A Drink Before the War Review

A Drink Before the War - Dennis Lehane

This is my first experience with a Dennis Lehane book. I've seen the movie adaptations of Gone Baby Gone, Mystic River, and Shutter Island but had yet to read something by him. Last night I figured I would remedy that. Thanks to the magic that is Minecraft and Audible, I was able to blow through it in one session of gaming. The audiobook is narrated by Jonathan Davis (no, not the lead singer of Korn), and Mr. Davis does a passable job. Nothing stellar, but he got the job done.

The book itself is your typical private investigator drama. The team of Patrick Kenzie and Angie Gennaro share a certain sexual tension that is fun for a very short period of time but soon grew to annoy me. Angie is married to an abusive hubby, and you know at some point she's either going to get her revenge or her partner is going to step in, and I just wanted it to fucking happen already. Kenzie is pining after Angie, and he's not subtle in the least. I appreciated that at one point Angie tells him to lay the fuck off, because I was kinda hoping he would too. You know what? Just one time I'd like to see a book tackle a PI duo where the dude is being abused by his spouse and the woman of the team is constantly harassing him for a piece o' that swingin' sausage dangling betwixt his legs. If nothing else, it would break the monotony of this overdone dynamic.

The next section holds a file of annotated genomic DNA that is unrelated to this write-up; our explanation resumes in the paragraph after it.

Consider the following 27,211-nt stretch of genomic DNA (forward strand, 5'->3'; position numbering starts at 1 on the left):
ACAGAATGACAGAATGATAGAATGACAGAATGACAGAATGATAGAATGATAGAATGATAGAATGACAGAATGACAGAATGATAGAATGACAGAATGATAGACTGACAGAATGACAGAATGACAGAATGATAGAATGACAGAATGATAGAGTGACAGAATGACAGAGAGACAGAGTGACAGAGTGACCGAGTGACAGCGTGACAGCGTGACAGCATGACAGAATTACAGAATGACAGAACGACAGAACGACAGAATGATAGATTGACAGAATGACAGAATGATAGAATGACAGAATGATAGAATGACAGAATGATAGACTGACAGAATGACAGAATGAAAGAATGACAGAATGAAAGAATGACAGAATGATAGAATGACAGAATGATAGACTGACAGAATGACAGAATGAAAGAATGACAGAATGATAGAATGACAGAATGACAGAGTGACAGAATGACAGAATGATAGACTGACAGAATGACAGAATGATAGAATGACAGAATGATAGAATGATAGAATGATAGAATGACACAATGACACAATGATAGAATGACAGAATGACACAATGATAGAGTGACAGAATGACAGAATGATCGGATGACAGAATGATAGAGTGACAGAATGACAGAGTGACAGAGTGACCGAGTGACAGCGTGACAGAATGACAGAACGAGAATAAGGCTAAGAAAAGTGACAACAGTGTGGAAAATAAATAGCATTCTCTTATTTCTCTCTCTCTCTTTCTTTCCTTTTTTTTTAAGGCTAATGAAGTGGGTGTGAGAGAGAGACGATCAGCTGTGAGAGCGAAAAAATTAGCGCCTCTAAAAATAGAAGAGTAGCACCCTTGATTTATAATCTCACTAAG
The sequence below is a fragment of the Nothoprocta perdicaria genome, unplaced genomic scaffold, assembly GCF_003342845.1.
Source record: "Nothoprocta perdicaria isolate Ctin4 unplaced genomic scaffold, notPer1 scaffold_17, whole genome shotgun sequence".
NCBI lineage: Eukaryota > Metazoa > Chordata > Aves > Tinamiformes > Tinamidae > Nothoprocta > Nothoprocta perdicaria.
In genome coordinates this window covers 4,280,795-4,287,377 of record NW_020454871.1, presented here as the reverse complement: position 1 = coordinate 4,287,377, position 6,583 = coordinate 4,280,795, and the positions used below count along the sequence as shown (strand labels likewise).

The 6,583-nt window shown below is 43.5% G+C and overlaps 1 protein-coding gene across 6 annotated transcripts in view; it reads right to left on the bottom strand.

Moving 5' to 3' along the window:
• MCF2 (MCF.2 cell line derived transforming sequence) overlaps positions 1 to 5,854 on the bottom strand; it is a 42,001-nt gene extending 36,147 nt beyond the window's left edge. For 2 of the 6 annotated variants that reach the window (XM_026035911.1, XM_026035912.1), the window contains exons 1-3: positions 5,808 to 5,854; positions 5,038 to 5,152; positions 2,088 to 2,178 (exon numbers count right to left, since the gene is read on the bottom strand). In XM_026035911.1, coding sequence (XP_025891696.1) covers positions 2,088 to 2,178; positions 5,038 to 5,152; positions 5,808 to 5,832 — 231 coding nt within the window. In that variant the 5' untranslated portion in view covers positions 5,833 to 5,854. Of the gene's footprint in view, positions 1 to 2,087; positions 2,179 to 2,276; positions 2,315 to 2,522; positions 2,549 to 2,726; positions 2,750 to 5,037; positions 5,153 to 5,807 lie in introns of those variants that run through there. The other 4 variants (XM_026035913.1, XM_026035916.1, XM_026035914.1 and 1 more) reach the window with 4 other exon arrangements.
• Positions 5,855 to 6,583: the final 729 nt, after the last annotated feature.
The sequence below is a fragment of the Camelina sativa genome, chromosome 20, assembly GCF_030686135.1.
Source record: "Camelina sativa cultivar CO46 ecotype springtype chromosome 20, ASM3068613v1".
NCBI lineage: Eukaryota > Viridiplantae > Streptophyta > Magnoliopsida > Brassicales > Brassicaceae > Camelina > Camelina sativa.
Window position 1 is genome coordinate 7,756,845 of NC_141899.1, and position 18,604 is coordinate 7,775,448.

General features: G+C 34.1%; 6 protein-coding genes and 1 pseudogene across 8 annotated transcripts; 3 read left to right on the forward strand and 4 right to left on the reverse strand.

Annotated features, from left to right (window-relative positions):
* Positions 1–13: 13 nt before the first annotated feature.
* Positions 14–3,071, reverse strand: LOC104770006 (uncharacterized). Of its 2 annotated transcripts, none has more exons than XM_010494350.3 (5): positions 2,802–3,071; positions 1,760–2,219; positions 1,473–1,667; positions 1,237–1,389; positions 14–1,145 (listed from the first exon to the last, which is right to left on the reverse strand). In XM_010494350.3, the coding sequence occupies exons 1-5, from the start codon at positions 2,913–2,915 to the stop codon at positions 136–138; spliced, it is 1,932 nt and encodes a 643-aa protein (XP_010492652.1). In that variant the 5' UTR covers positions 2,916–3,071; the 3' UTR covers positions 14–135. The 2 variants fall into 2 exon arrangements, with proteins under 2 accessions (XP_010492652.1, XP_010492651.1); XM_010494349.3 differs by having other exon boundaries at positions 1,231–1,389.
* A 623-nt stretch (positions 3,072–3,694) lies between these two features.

What makes this book standout in one of the most crowded genres in the industry is Lehane's literary prowess. The guy can write. And while I don't know that I would continue on with this series (the characters really did nothing for me), I would read one of his standalones in a heartbeat. (Scratch that. Just noticed I have the next book in this series, so I'll at least get that far.)

In summation: Overdone character dynamic mixed with some fantastic prose puts this one in the middle for me. I didn't love it. Didn't hate it. Recommended if you like PI stories and good writing.

Final Judgment: Wicked writin', kid! I'm fawkin' serious, dood.